The film takes no stabs at analysis, it only documents the teens as they go about their business in Manhattan, getting high, having sex, talking, and in Telly’s case, spreading HIV. The matter-of-fact attitude may be too cold for some (not to mention ethically questionable), but there’s no question of the film’s power, or of the comfort of Clark behind the camera. —RS

20. The Matrix (1999)

Directors: Andy and Lana Wachowski
Stars: Keanu Reeves, Laurence Fishburne, Carrie-Anne Moss, Hugo Weaving, Joe Pantoliano, Marcus Chong

Every now and then, a movie comes along that’s so bold, creative, and technically advanced that it leaves audiences in a state of oh-shit wonderment, saying to themselves, “Hollywood still has it like that?”

Back in 1999, that’s exactly what the Wachowski brothers’ sucker punch of a sci-fi revolution known as The Matrix did, enduring through some incoherent plot points with camerawork and effects that redefined the genre. Not to mention, the remarkable achievement of turning Keanu Reeves into something more than a vapid acting drone, if only momentarily.

n The Matrix, the Wachowski bro’s influences are on front street: kung fu cinema, Japanese anime, Philip K. Dick ideology, cyberpunk. It’s all there as computer hacker Neo (Reeves) fights his way through cyber-tyrants in an alternate dimension, a freedom mission that the directors stylize with filmmaking previously unseen, such as now-infamous, and often rehashed, bullet-time camera trickery. When reflecting upon the impact of The Matrix, it’s wisest to completely disregard both of its ball-dropping sequels, which sadly proved that the Wachowskis were as overzealous as they were slightly overrated. —MB

19. White Men Can’t Jump (1992)

Director: Ron Shelton
Stars: Wesley Snipes, Woody Harrelson, Rosie Perez, Kadeem Hardison, Tyra Ferrell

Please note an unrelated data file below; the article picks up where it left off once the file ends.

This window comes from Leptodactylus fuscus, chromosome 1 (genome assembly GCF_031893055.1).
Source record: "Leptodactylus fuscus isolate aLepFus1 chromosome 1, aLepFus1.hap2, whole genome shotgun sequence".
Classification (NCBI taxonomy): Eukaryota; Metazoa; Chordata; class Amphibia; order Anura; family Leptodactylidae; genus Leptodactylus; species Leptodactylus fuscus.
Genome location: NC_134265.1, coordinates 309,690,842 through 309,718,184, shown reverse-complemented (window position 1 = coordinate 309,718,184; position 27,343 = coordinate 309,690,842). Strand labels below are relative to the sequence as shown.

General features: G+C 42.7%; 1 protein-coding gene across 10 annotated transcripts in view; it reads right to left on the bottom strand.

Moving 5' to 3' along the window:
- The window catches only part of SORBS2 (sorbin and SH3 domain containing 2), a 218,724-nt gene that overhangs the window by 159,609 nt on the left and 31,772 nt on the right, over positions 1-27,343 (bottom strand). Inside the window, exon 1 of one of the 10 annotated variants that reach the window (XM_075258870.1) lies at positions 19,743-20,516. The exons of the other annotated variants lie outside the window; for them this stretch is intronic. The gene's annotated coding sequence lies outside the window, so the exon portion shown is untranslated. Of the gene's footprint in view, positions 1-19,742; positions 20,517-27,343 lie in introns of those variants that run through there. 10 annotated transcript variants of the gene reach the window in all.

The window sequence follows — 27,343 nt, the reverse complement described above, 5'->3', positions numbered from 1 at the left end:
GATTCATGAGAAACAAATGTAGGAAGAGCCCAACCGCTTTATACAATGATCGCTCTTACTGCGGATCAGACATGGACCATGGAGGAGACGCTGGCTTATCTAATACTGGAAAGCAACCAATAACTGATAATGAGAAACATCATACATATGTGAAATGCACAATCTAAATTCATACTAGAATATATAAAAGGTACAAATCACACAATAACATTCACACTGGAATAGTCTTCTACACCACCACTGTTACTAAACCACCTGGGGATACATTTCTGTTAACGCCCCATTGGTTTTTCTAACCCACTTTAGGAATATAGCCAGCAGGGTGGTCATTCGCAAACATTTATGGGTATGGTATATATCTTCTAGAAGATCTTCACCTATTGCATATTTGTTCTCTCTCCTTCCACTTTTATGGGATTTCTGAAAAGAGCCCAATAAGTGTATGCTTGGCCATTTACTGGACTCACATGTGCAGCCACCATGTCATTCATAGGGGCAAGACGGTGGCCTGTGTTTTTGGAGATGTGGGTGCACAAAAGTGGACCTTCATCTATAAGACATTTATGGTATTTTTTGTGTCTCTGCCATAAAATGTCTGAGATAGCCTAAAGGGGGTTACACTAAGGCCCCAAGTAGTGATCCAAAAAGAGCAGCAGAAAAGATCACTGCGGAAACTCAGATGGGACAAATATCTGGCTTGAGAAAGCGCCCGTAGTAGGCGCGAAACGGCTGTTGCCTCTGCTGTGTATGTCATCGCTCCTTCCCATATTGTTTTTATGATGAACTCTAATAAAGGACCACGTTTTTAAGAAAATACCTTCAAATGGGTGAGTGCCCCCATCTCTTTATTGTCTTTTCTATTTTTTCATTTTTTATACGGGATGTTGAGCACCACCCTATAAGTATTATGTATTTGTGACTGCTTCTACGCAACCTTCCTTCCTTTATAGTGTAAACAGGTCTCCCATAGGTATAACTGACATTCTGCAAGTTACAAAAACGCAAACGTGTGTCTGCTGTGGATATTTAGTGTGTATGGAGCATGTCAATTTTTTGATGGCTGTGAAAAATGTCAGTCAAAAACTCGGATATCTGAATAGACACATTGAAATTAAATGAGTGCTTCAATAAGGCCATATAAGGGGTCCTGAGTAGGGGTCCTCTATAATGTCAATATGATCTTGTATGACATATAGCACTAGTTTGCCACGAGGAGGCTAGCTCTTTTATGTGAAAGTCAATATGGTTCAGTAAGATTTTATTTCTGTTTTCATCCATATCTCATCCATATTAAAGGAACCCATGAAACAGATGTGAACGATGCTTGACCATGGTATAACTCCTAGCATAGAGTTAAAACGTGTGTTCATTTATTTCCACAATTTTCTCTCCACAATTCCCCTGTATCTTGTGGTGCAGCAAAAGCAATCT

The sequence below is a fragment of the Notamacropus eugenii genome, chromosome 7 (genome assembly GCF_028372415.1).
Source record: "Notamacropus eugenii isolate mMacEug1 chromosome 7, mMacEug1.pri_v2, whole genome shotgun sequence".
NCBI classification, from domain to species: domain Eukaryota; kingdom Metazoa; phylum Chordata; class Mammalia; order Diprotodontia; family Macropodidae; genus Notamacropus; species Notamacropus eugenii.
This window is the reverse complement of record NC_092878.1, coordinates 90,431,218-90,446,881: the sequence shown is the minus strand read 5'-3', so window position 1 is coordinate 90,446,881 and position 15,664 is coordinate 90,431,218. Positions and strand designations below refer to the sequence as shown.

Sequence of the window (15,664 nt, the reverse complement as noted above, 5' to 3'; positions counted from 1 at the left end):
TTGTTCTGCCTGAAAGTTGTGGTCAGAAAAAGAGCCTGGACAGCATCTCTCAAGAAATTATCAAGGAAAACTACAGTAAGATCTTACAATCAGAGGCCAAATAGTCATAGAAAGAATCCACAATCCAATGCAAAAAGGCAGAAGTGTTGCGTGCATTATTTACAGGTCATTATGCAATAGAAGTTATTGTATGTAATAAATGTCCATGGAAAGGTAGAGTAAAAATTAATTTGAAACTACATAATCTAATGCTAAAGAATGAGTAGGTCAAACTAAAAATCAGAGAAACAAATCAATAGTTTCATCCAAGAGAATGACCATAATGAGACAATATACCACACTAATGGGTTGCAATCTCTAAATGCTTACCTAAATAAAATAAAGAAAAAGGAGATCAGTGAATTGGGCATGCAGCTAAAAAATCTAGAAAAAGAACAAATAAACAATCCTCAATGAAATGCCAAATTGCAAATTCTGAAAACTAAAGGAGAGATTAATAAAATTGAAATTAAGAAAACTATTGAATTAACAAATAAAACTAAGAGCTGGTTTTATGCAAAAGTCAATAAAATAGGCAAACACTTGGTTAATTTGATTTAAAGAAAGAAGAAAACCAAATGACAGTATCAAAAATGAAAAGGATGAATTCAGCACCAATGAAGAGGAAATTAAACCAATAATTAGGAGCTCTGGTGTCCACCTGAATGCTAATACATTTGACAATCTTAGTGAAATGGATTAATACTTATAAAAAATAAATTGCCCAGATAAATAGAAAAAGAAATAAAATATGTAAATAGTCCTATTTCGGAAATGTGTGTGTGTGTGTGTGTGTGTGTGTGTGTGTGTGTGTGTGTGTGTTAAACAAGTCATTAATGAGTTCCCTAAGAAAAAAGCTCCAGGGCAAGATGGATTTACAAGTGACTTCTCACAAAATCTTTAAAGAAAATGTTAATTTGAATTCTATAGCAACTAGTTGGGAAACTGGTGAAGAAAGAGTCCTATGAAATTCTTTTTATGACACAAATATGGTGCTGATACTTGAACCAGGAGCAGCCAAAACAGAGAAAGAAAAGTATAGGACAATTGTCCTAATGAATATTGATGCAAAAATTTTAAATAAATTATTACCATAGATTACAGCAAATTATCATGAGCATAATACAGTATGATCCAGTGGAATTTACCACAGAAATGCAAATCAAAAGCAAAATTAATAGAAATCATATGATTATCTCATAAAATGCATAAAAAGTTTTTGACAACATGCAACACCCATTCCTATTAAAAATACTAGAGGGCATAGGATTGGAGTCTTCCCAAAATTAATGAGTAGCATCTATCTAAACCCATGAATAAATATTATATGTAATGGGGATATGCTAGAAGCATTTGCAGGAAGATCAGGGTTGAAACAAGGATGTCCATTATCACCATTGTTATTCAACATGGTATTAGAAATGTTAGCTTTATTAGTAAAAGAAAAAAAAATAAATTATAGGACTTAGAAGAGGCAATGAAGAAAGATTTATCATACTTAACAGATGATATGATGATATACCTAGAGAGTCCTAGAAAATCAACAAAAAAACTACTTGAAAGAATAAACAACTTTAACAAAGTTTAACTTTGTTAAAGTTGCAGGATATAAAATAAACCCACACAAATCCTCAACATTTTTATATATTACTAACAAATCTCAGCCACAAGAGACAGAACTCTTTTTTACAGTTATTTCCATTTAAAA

If you ever need lessons on trash talking, look no further than White Men Can’t Jump, a source of infinite comical insults. Wesley Snipes and Woody Harelson star in this basket ball comedy that is so much more than a basketball comedy. It is not the first time we have seen a movie where sports are a tool to try to overcome racial boundaries; Remember the Titans and Glory Road are prime examples. But this movie is not nearly as emotional.

It is, however, frustrating to watch the two characters get caught in the cycle of gambling. But you get so distracted by the humorous dialogue that you forget that the characters are actually stuck in a serious, and slightly dangerous, situation. Although it would have been so much more hilarious to see Charlie Sheen, one of the other actors considered for the role, play the role of Billy Hoyle instead of Harrelson, the two leading actors have amazing chemistry on the court and on screen. —VC

18. My Own Private Idaho (1991)

Director: Gus Van Sant
Stars: River Phoenix, Keanu Reeves

It’s pretty clear that the ’90s were all about Keanu Reeves: The Matrix, The Devil’s Advocate, Bram Stoker’s Dracula, you name it. Yet again, he does not let anyone down in My Own Private Idaho alongside the very talented River Phonenix. Gus van Sant, another film icon of the ’90s, tells the story of two teenagers on the road to self discovery and, because van Sant is merciless, they seem to never discover anything.

But like most of van Sant’s projects, everything is up to interpretation. The film is not as confrontational as his other films, but that does not mean that it is the kind of movie you would want to watch on your first date, unless you’re that kind of guy. My Own Private Idaho tries to grasp the feeling of change, or lack thereof, in a raw and symbolic way that makes you think about the movie for weeks after having watched it. —JS

17. Point Break (1991)

Director: Kathryn Bigelow
Stars: Patrick Swayze, Keanu Reeves, Gary Busey, Lori Petty, John C. McGinley

Oscar-winning director Kathryn Bigelow is now known for the contemporary military thrillers The Hurt Locker and Zero Dark Thirty, but those recent Academy Award darlings aren’t the most interesting things about Ms. Bigelow. For genre fans, her diversified, unclassifiable earlier catalog is what’ll forever endear her in their hearts. For horror lovers, there’s Bigelow’s underrated vampire flick Near Dark, and for action movie buffs, there’s the immortal Point Break, the best movie to ever marry cop drama with surfer criminals and Richard Nixon masks.